A conversation about giving a voice to untold stories that draws on Jane Campion, Philip Guston, and the raw authenticity of human emotion.
The fourth episode of Dialogues: The David Zwirner Podcast features painter Lisa Yuskavage—known for her portraits of nude figures and her skillful control of color—in conversation with widely celebrated screenwriter and film director Tamara Jenkins. Counterparts and close friends, Yuskavage and Jenkins discuss how personal experiences inform their creativity—touching on dark comedy, eroticism, and the importance of trusting your own vision.
View new large-scale canvases and a survey of small-scale paintings by Lisa Yuskavage in her forthcoming exhibitions, opening this November, at David Zwirner’s Chelsea and Upper East Side locations.
Watch Tamara Jenkins’s newest film, Private Life, in theaters this October.
The next episode of Dialogues will feature Marcel Dzama talking with musician and composer Will Butler of Arcade Fire. The series is hosted by Lucas Zwirner, Editorial Director of David Zwirner Books.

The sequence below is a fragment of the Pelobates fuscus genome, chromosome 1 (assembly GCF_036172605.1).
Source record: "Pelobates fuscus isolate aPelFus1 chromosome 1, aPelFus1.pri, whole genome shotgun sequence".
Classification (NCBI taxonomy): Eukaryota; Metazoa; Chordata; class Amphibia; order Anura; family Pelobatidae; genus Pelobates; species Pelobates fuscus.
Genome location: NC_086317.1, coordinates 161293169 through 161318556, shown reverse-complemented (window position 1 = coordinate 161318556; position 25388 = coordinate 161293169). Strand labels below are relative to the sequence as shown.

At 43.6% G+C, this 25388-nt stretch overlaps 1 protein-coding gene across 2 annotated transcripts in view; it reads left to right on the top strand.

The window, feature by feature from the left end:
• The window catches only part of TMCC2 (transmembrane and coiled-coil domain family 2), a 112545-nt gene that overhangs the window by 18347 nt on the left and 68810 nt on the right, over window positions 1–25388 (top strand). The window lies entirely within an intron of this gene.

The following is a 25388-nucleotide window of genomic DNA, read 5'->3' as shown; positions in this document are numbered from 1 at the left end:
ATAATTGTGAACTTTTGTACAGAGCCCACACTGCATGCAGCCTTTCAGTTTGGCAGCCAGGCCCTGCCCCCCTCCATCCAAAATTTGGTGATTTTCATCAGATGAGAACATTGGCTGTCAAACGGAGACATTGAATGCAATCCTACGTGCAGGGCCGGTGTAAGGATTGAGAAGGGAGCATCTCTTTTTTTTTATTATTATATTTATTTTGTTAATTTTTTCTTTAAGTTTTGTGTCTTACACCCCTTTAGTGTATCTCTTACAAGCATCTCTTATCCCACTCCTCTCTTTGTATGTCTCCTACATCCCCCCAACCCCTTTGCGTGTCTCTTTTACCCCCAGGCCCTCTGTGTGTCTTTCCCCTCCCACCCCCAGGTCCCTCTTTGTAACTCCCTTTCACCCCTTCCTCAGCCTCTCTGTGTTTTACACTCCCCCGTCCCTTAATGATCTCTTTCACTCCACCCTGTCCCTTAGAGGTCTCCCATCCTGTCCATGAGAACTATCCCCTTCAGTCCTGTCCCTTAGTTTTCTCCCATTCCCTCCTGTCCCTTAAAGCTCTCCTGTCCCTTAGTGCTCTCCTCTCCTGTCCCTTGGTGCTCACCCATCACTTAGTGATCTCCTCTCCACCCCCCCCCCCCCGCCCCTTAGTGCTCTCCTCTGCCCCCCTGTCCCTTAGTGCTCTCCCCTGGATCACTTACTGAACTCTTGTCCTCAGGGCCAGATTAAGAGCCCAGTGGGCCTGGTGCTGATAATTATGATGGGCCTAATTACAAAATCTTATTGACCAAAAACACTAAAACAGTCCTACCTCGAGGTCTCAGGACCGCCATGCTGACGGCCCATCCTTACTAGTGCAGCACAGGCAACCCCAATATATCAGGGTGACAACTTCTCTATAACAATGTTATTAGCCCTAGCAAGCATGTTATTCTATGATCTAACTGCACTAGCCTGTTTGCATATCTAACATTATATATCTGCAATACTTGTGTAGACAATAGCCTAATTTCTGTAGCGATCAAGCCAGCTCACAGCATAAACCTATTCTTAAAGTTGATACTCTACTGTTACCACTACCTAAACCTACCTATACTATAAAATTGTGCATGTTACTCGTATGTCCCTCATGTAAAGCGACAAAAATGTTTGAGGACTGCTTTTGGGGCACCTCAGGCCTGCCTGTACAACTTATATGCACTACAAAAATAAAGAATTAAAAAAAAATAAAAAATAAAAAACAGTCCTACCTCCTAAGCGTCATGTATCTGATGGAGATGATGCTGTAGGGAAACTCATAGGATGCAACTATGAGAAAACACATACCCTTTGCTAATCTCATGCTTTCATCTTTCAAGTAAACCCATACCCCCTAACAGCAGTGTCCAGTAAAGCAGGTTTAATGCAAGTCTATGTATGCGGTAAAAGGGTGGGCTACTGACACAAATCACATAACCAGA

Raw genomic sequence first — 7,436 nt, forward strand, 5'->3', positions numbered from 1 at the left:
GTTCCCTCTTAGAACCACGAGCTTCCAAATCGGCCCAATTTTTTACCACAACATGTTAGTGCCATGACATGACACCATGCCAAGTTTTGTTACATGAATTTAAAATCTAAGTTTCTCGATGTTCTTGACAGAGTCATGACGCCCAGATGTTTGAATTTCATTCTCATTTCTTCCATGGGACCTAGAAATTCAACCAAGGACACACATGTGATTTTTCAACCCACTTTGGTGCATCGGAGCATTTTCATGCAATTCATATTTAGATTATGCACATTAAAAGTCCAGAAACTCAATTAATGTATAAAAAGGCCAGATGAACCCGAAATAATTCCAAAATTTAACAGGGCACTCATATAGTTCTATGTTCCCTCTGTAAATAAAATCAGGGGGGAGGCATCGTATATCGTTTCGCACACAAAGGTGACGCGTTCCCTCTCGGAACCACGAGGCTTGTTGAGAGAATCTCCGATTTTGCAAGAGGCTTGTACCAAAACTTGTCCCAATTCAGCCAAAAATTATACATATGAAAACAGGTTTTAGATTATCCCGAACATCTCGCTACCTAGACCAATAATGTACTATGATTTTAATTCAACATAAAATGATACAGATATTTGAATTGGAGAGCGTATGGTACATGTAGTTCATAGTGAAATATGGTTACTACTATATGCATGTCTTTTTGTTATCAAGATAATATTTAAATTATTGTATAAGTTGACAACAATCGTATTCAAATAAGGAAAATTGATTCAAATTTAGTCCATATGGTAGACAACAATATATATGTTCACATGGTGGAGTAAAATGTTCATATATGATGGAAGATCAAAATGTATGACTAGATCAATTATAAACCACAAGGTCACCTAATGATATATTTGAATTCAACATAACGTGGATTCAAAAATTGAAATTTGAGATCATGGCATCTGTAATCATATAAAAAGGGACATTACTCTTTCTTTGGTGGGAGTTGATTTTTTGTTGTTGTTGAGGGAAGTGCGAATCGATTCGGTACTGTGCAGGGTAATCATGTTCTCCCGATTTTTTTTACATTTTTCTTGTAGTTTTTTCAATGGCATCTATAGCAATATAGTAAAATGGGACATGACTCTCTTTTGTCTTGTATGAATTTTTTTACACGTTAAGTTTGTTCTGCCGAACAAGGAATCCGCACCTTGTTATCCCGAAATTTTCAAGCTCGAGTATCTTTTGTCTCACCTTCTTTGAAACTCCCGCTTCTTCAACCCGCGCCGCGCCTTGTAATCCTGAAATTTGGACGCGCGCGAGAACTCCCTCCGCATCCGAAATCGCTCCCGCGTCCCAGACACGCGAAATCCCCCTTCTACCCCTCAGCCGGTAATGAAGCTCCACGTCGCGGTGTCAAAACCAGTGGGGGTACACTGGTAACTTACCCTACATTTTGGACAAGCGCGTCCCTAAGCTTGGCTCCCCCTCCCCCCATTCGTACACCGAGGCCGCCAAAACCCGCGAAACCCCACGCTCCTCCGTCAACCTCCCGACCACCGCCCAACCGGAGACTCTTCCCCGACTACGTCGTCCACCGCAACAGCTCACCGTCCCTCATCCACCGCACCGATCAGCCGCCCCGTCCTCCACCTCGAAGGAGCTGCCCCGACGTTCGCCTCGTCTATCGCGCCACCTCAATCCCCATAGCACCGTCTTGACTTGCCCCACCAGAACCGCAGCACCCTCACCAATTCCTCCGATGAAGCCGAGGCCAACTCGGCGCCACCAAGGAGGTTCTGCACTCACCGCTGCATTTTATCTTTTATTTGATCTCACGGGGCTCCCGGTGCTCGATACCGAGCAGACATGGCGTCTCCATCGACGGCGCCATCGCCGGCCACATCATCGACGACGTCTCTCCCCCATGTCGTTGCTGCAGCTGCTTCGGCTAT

Produced in partnership with Slate Studios, Dialogues: The David Zwirner Podcast is the latest installment in a series of initiatives celebrating the gallery’s twenty-fifth anniversary, which launched in January 2018 with a multi-gallery retrospective in New York and the opening of David Zwirner Hong Kong. “While this year marks an important milestone for the gallery, we continue to look and move forward, whether it be opening a new gallery or exploring new mediums,” says David Zwirner. “This is one of the many digital initiatives we are embarking on, to both engage with new audiences and further our artists’ voices.”